Real Estate

Coastal walks, ancient legends and friendly pints in Ireland

The sea, once it casts its spell, holds one in its net of wonder forever,” the illustrious ocean explorer Jacques Cousteau once claimed. In the village of Liscannor, perched on the west coast of Ireland, the charms and power of the sea mingle with ancient legends of magical leaping horses, golden keys lost in great battles, and a witch’s tragic, unrequited love.

It’s also where John Philip Holland was inspired to invent the modern submarine, where churches dating back to the 17th century continue to attract pilgrims from all over surrounding County Clare and the Aran Islands. And a mere five miles away, one of Ireland’s top attractions, the Cliffs of Moher, stand over 200 meters above the Atlantic Ocean, and give shelter to an estimated 30,000 cliff-dwelling birds. It’s no wonder it took Brian Hayden less than two days to decide to buy his holiday home here.

Brian’s Liscannor holiday home – Photo by Brian Hayden

“Liscannor didn’t immediately strike me as a holiday destination place,” Brian tells me from Limerick, Ireland. Thirteen years ago, Brian and his wife were searching for a holiday home somewhere near the sea when they drove by a house for sale in the tiny, relatively undeveloped village of Liscannor. “My son said ‘stop the car.’ He pointed to the house and said it ticked all the boxes in terms of what we were looking for. He was right! We bought that house two days later.”

The 1970s bungalow-style house was fairly “tired looking” when Brian and his wife bought it, but it sat in the middle of the village and overlooked the fishing harbour just across the street. “We got an architect who suggested ‘turning the house upside down’. We made it slightly higher, moved the living area upstairs for the views and moved the bedrooms downstairs. We ended up doing a lot of work, but love living upstairs with the fantastic views.”

As soon as Brian and his wife moved into the small village, they were warmly welcomed. Such sincere welcoming has brought them back nearly every weekend throughout autumn, spring and winter. “It’s a very friendly village,” Brian tells me. “It’s not unusual to meet someone who thought they were passing through some years previously and yet have remained there, as though captured by it beauty and tranquility.”

In Liscannor – Photo by Brian Hayden

Although County Clare abounds with natural beauty and rich history, it’s the small but lively community Brian speaks of most fondly. Brian parks up his car for the weekend and every afternoon and evening he’ll walk to one of the village’s four pubs, waving or stopping to chat to passers-by. Over a pint of Guinness, Brian will catch up on local gossip and join in with the sing-songs.

“The pubs have a relaxed, friendly atmosphere and everyone talks to everyone else,” Brian says. “You’re never alone when you go into the bar. There are sing-songs, and everyone who can sing—and, after a few drinks, even those who can’t—join in. There’s a lot of ‘self entertainment’!” When weather is nice, everyone moves outside the pub. “Sometimes you can’t find the bar staff on a fine day—they’re all outside.”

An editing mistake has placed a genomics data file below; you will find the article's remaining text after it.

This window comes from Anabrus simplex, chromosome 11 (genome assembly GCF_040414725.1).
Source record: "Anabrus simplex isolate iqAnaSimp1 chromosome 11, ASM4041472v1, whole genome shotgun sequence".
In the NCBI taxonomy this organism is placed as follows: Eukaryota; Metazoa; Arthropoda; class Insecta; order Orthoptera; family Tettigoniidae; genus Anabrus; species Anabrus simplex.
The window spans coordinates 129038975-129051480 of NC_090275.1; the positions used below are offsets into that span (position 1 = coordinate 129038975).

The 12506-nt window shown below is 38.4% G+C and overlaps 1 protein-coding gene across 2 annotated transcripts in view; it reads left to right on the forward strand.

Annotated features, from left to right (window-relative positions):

Liscannor has just one main street along which the four pubs and award-winning seafood restaurant Vaughans Anchor Inn welcome all. “Each pub has its own different characteristics,” Brian tells me. “During the winter one of the pubs has music on Sunday nights, with up to 10 musicians for a nice evening of music.” It’s also a beautiful area for walking, and the area has a history of flagstone quarrying. Sailing ships would pass through the harbour throughout the 1900s to transport the sought after Liscannor limestone. Today, it’s still exported all over the world.

Inside a local pub – Photo by Brian Hayden

Both walking and cycling around the village offer places of historical interest and fabulous views, although bicycles don’t last long in the salty air. Brian describes the area to me: “They say there’s so much wind there that trees won’t grow, and the shrubbery is bent over from prevailing winds off the Atlantic. We’re close to Burren National Park that’s a rocky landscape with almost no vegetation, and a great place to go walking along the undulating hills of about 1,000 feet.”

On the first day of spring, an open air mass brings together crowds of pilgrims at the nearby St. Brigid’s Well. The Celtic equivalent of the Roman Minerva and Greek Athena, Brigid’s spirit rests in a little house of votive offerings such as rosary beads, medals, pictures, and St. Brigid’s crosses. You can also walk to the local swimming area, Clahane, for a “refreshing” ice-cold plunge. “You have to jump straight into the water and then climb a steel ladder to get out again,” Brian says, laughing. In the summer, the population swells with families holidaying and tourists visiting; golfers and surfers abound.

Another popular activity is taking a boat ride around the harbour to view the birds in the Cliffs of Moher—a UNESCO Geopark you might recognize from scenes in The Princess Bride or Harry Potter and the Half-Blood Prince. “It’s like living in apartment or tenement buildings, with birds living on ledges above one another and it’s fascinating to watch,” says Brian. The Cliffs stretch for 8 km and are a diverse example of a cliff-nesting seabird colony in Ireland, including Atlantic puffins, hawks, gulls, guillemots, shags, ravens, and choughs.

“It’s like going to a different world away from the city and the hubbub,” Brian says thoughtfully. “You’re transformed immediately into a sense of tranquility, a slower pace and feeling that you’re closer to nature. When I’m by the sea, I feel a great sense of being on the edge between space and earth.”